[10]:
exclusion_radius = Angle("0.3 deg")
regions = [CircleSkyRegion(fgl[i].position, exclusion_radius) for i in idx]

Now we can build the mask map the same way as above.

[11]:
mask_map_catalog = ~geom.region_mask(regions)
[12]:
mask_map_catalog.plot();
[12]:
(<Figure size 432x288 with 1 Axes>,
 <WCSAxesSubplot:xlabel='Galactic Longitude', ylabel='Galactic Latitude'>,
 None)
../../_images/tutorials_api_mask_maps_22_1.png

Create the mask from statistically significant pixels in a dataset

Here we want to determine an exclusion from the data directly. We will estimate the significance of the data using the ExcessMapEstimator, and exclude all pixels above a given threshold.

Here we use a MapDataset taken from Fermi data used in the 3FHL catalog. The dataset is already in the form of a Datasets object. We read it from disk.

[13]:
filename = "$GAMMAPY_DATA/fermi-3fhl-crab/Fermi-LAT-3FHL_datasets.yaml"
datasets = Datasets.read(filename=filename)
dataset = datasets["Fermi-LAT"]

We now apply a significance estimation. We integrate the counts using a correlation radius of 0.4 degree and apply regular significance estimate.

[14]:
estimator = ExcessMapEstimator("0.4 deg", selection_optional=[])
result = estimator.run(dataset)
HDU 'MASK_FIT' not found

Finally, we create the mask map by applying a threshold of 5 sigma to remove pixels.

[15]:
significance_mask = result["sqrt_ts"] < 5.0

Because the ExcessMapEstimator returns NaN for masked pixels, we need to put the NaN values to True to avoid incorrectly excluding them.

[16]:
invalid_pixels = np.isnan(result["sqrt_ts"].data)
significance_mask.data[invalid_pixels] = True
[17]:
significance_mask.plot();
[17]:
(<Figure size 432x288 with 1 Axes>,
 <WCSAxesSubplot:xlabel='Galactic Longitude', ylabel='Galactic Latitude'>,
 None)
../../_images/tutorials_api_mask_maps_31_1.png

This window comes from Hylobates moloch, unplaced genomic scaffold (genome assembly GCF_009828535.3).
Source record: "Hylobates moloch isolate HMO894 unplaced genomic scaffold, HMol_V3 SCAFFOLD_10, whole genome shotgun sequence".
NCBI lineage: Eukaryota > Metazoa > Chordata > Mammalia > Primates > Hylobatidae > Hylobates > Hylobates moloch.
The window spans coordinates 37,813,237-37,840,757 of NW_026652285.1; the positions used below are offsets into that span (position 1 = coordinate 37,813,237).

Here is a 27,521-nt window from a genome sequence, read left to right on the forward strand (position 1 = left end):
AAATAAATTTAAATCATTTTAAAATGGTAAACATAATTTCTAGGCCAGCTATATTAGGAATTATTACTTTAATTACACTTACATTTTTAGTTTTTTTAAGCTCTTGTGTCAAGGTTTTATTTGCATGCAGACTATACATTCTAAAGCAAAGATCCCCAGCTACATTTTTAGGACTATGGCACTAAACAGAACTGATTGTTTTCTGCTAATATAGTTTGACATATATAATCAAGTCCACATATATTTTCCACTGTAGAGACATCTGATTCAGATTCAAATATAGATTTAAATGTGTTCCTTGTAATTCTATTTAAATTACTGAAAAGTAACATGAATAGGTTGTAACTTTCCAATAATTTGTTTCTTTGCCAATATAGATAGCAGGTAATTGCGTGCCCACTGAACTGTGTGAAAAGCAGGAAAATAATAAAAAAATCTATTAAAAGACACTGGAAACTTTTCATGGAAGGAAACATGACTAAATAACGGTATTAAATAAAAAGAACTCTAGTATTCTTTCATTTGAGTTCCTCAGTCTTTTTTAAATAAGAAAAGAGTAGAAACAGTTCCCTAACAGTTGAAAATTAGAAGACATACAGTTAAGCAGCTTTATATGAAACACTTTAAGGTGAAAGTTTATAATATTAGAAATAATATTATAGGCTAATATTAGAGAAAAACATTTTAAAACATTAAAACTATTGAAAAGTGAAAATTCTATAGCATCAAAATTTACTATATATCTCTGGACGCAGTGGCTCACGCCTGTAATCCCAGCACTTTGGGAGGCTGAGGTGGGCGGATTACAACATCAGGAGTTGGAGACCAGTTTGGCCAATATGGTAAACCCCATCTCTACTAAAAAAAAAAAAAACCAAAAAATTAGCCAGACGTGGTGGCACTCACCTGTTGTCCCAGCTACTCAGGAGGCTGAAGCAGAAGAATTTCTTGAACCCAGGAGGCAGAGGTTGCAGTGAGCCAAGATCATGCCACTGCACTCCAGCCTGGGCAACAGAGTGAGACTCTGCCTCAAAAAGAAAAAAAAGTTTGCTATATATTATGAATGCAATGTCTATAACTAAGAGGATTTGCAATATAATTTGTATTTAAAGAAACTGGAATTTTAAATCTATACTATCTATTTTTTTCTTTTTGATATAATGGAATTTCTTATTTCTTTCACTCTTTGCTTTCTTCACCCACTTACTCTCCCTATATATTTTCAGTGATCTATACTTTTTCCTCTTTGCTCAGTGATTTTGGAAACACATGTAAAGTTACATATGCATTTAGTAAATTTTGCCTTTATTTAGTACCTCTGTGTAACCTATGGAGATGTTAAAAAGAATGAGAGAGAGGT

This method frequently yields isolated pixels or weakly significant features if one places the threshold too low.

To overcome this issue, one can use ~skimage.filters.apply_hysteresis_threshold . This filter allows to define two thresholds and mask only the pixels between the low and high thresholds if they are not continuously connected to a pixel above the high threshold. This allows to better preserve the structure of the excesses.

Note that scikit-image is not a required dependency of gammapy, you might need to install it.

Masks operations

If two masks share the same geometry it is easy to combine them with Map arithmetics.

OR condition is represented by | operator :

[18]:
mask = mask_map | mask_map_catalog
mask.plot();

[18]:
(<Figure size 432x288 with 1 Axes>,
 <WCSAxesSubplot:xlabel='Galactic Longitude', ylabel='Galactic Latitude'>,
 None)
../../_images/tutorials_api_mask_maps_34_1.png

AND condition is represented by & or * operators :

[19]:
mask_map &= mask_map_catalog
mask_map.plot();
[19]:
(<Figure size 432x288 with 1 Axes>,
 <WCSAxesSubplot:xlabel='Galactic Longitude', ylabel='Galactic Latitude'>,
 None)
../../_images/tutorials_api_mask_maps_36_1.png

The NOT operator is represented by ~ symbol:

[20]:
significance_mask_inv = ~significance_mask
significance_mask_inv.plot();
[20]:
(<Figure size 432x288 with 1 Axes>,
 <WCSAxesSubplot:xlabel='Galactic Longitude', ylabel='Galactic Latitude'>,
 None)
../../_images/tutorials_api_mask_maps_38_1.png

Mask modifications

Mask dilation and erosion

One can reduce or extend a mask using binary_erode and binary_dilate methods, respectively.

[21]:
mask = significance_mask_inv.binary_erode(width=0.2 * u.deg, kernel="disk")
mask.plot();
[21]:
(<Figure size 432x288 with 1 Axes>,
 <WCSAxesSubplot:xlabel='Galactic Longitude', ylabel='Galactic Latitude'>,
 None)
../../_images/tutorials_api_mask_maps_40_1.png
[22]:
mask = significance_mask_inv.binary_dilate(width=0.2 * u.deg)
mask.plot();
[22]:
(<Figure size 432x288 with 1 Axes>,
 <WCSAxesSubplot:xlabel='Galactic Longitude', ylabel='Galactic Latitude'>,
 None)
../../_images/tutorials_api_mask_maps_41_1.png

Boundary mask

In the following example we use the Fermi dataset previously loaded and add its mask_fit taking into account a margin based on the psf width. The margin width is determined using the containment_radius method of the psf object and the mask is created using the boundary_mask method available on the geometry object.

[23]:
#get PSF 95% containment radius
energy_true = dataset.exposure.geom.axes[0].center
psf_r95 = dataset.psf.containment_radius(fraction=0.95, energy_true=energy_true)
#create mask_fit with margin based on PSF
mask_fit = dataset.counts.geom.boundary_mask(psf_r95.max())
dataset.mask_fit = mask_fit
dataset.mask_fit.sum_over_axes().plot();
[23]:
(<Figure size 432x288 with 1 Axes>,
 <WCSAxesSubplot:xlabel='Galactic Longitude', ylabel='Galactic Latitude'>,
 None)
../../_images/tutorials_api_mask_maps_43_1.png

Reading and writing masks

gammapy.maps can directly read/write maps with boolean content as follows:

[24]:
# To save masks to disk
mask_map.write("exclusion_mask.fits", overwrite="True")
[25]:
# To read maps from disk
mask_map = Map.read("exclusion_mask.fits")
[ ]: